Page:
Followed by pocket detail of side 1...

And side 2, with pocket detail...

Saturday, February 9, 2008

Tweed Beret

This was the second one I made, the first went to my sister. I like mine OK, but my sister's turned out better. This was a very easy pattern and only took me a few hours, all told. Sorry the picture is not the greatest.

Saturday, January 26, 2008

Too busy to be productive

We definitely hit the ground running as of the new year. My husband is in the middle of a three-week, multi-million dollar trial (BTW, we're both lawyers), which means that the boys and I get to see much less of him. Of course, it's not always like this, and it won't last forever. Work has also been unbelievably busy for me and has been for the past three or four months. In the midst of all this, everyone got sick, the baby worst of all, poor boy.

Despite all of the above, I have managed to finish two projects to start the year. Of course, both projects are hats, but I'm still rather pleased with saying I have to FOs. I finished the Skull Isle hat for my husband -- he wears it all the time. It gives him a little bit of an edge.

The other hat is a lilac colored tweed beret. The pattern is from Jo Sharp's Knit, Issue 3. I had made one for my sister for Christmas and liked it so much, I made one for myself. Plus I had almost one full skein of yarn left, and only needed to buy one more. The yarn is lovely to work with, works up quickly and has a very soft feel but definitely tweedy appearance. The odd thing is for some reason, the one I made for my sister looks much better than the one I made for myself. Something went weird with the decreases at the crown of hat, which also threw off the finishing. With my sister's, I was so happy with how the finished seam (the hat is knit on straight needles with one seam at the back) appeared to be almost invisible -- you had to look really hard to find it.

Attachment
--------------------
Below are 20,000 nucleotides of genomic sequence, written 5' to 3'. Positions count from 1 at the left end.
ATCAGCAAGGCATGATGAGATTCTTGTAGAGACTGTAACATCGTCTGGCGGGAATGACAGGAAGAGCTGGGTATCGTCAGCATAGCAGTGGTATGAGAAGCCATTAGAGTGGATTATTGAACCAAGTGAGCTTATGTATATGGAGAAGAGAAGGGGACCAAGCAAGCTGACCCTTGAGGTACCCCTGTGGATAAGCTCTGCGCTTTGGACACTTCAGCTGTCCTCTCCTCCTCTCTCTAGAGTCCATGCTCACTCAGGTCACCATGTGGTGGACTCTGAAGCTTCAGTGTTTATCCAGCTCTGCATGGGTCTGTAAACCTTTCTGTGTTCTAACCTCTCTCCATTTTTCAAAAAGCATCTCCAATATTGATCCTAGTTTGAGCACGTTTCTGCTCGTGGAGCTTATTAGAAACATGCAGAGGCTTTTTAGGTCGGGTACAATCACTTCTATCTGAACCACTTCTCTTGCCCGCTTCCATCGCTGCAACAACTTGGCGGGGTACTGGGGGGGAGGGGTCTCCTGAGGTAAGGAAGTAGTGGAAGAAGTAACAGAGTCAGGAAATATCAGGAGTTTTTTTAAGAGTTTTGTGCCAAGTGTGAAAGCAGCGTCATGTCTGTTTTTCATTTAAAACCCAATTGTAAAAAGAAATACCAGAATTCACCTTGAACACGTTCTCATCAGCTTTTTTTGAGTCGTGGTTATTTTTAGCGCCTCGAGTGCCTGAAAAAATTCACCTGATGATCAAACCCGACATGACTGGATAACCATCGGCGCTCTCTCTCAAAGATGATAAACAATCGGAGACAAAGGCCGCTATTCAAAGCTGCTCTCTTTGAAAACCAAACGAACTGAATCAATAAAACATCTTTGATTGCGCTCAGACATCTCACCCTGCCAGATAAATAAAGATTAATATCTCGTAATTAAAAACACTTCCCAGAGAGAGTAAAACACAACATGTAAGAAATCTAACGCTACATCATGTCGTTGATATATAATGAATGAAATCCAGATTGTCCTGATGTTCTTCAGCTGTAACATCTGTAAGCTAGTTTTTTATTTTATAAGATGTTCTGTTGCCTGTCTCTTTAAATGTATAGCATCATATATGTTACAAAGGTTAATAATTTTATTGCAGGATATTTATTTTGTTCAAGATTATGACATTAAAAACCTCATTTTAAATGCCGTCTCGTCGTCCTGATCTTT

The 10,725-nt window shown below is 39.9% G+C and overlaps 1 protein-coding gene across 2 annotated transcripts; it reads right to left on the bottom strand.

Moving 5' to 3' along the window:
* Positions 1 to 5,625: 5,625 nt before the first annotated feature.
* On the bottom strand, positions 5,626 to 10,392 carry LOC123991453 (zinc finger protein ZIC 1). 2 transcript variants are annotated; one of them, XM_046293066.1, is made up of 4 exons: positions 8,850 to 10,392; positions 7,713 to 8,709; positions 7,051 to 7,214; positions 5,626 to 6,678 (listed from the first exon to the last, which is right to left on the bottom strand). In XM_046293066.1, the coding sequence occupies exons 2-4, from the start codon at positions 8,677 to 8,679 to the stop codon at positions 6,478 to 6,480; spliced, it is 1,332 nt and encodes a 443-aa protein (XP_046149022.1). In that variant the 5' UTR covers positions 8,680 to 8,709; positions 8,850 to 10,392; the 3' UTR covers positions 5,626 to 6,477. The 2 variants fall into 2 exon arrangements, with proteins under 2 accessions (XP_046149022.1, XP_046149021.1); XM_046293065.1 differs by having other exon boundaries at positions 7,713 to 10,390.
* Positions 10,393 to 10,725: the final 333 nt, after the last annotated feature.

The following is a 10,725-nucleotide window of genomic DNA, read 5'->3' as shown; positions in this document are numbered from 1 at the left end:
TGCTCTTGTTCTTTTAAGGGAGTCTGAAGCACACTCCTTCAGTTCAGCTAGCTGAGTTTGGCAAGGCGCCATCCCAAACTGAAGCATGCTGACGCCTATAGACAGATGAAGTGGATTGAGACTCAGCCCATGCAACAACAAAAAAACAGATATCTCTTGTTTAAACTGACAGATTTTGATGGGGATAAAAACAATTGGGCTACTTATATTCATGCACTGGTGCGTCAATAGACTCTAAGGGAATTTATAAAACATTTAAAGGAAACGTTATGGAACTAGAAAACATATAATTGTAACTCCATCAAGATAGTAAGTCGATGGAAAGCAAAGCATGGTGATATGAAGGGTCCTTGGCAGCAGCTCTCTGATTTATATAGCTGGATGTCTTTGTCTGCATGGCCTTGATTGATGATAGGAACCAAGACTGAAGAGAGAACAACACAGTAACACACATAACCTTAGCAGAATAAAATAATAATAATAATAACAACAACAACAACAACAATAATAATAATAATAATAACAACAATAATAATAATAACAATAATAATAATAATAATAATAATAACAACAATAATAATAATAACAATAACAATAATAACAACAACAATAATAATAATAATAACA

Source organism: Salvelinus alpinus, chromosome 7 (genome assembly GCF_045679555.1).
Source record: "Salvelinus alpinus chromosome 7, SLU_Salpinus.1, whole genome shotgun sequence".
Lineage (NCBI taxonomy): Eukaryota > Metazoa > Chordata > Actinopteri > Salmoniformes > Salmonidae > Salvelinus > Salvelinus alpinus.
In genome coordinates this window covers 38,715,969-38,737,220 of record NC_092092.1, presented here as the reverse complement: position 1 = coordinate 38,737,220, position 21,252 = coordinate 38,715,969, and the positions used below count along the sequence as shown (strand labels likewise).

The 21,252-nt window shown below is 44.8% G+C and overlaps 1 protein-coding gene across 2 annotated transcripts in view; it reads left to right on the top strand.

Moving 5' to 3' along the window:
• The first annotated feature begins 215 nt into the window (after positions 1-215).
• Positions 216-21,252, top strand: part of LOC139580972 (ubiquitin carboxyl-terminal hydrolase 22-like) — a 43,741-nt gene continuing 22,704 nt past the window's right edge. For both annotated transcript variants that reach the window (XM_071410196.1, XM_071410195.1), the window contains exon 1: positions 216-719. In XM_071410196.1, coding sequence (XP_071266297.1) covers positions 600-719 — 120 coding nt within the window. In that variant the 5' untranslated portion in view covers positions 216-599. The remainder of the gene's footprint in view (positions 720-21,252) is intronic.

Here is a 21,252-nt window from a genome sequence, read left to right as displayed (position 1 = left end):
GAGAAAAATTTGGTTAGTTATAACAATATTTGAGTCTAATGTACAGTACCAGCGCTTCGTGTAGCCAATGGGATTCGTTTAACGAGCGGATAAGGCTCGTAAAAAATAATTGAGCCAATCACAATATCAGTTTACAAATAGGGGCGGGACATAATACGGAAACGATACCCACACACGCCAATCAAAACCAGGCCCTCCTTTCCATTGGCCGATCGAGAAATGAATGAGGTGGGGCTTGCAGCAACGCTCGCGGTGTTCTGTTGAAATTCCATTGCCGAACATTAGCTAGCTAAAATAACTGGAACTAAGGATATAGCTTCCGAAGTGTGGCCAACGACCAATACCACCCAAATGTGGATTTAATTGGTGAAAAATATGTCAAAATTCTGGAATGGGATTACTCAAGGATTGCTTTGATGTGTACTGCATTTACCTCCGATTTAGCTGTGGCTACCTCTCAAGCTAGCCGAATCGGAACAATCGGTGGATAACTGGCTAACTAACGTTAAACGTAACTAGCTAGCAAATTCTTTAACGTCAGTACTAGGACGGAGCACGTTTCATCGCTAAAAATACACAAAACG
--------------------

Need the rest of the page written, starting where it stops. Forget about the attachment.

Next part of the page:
Yarn details are as follows: Jo Sharp's Silkroad Aran Tweed, 85% wool, 10% silk, 5% cashmere; 95 m (104 yds)/50 g (1 3/4 oz); tension 18 sts & 24 rows over 10 cm (4") st st using 5.00 mm (US 6) needles.

I have two projects on needles currently -- this despite my early resolution to only have one project going at a time. The first is a hat, Shedir from Knitty's special PDF breast cancer awareness issue from 2004. I saw so many posts about this hat on other blogs, I just had to make one too. I picked out a chocolate brown color in Rowan's Calmer. I'm about half-way through.